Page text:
Australia's clinching of the elevated partnership was a symbolic
win for Canberra in getting ahead of China in securing the first
such deal with the Southeast Asia region, which has become a
strategic battleground between Beijing and Washington.
The announcement was made by Brunei Sultan Hassanal Bolkiah
during a news conference at which he was asked about Myanmar's
future attendance of ASEAN events, after its junta chief Min
Aung Hlaing, who led a coup in February, was excluded from a
series of Asian summits this week.
"Myanmar is an integral part of the ASEAN family and their
membership has not been questioned," he said, asked if Myanmar
could even be expelled from the bloc.
"ASEAN will always be there for Myanmar and we have continued to
offer help through the implementation of the five-point
Min Aung Hlaing was sidelined over his failure to implement that
"consensus", which he agreed with ASEAN in April, committing to
ending hostilities, start dialogue and facilitate humanitarian
aid and mediation efforts by a special ASEAN envoy.
"For this meeting, we have given Myanmar space while firmly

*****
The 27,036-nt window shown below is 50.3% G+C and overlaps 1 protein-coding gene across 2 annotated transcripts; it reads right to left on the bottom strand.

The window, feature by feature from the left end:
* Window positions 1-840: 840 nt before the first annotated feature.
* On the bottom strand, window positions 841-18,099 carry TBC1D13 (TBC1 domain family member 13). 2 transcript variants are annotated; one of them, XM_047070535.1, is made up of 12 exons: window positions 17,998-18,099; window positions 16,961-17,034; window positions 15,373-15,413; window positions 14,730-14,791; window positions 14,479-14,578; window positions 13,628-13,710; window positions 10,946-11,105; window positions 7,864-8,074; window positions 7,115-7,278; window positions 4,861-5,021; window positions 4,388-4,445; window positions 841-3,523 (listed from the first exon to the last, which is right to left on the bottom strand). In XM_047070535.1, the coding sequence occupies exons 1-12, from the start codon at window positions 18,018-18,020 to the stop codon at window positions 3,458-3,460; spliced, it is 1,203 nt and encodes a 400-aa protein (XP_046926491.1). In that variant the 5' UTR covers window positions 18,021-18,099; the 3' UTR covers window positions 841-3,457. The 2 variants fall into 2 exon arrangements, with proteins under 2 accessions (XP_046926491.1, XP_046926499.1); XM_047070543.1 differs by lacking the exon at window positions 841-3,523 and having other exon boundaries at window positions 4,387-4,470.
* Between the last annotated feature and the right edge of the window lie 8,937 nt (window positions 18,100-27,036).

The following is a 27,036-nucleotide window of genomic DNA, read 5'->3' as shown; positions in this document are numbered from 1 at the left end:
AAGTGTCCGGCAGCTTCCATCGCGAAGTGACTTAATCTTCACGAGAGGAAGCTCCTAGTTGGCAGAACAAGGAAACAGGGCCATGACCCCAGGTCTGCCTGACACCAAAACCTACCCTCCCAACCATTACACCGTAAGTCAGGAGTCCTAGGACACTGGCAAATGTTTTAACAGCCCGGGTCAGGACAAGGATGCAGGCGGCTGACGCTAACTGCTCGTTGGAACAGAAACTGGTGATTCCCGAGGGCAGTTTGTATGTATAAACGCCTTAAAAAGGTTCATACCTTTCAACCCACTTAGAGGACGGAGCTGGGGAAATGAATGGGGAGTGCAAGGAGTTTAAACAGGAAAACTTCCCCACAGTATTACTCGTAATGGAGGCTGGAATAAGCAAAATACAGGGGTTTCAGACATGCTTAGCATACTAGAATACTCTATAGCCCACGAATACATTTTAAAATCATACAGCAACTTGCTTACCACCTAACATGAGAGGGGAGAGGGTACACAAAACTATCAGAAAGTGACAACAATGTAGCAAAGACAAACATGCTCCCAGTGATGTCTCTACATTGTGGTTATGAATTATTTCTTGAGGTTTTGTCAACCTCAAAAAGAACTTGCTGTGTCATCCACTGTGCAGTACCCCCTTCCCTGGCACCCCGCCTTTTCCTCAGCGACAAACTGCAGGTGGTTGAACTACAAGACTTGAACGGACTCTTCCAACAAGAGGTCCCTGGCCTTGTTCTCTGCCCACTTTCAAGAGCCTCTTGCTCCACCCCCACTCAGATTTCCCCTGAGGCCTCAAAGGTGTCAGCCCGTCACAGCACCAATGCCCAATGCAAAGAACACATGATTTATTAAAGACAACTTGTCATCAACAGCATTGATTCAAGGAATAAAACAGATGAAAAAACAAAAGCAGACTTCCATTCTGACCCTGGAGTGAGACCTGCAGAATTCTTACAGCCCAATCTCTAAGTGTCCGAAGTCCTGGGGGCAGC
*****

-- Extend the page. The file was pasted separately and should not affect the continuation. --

upholding the principles enshrined in the ASEAN charter
including that of non-interference," the sultan said.
Speaking at a separate news conference, Malaysian Foreign
Minister Saifuddin Abdullah said it was unclear if Myanmar would
join future ASEAN meetings and stressed the no-show this week
was Myanmar's call.
Asked if it would continue to be part of ASEAN events, Saifuddin
Abdullah said: "That's the one million dollar question which I
(Reporting by Ain Bandial in Bandar Seri Begawan and in A.
Ananthalakshmi and Rozanna Latiff in Kuala Lumpir; Writing by
Martin Petty; Editing by James Pearson)
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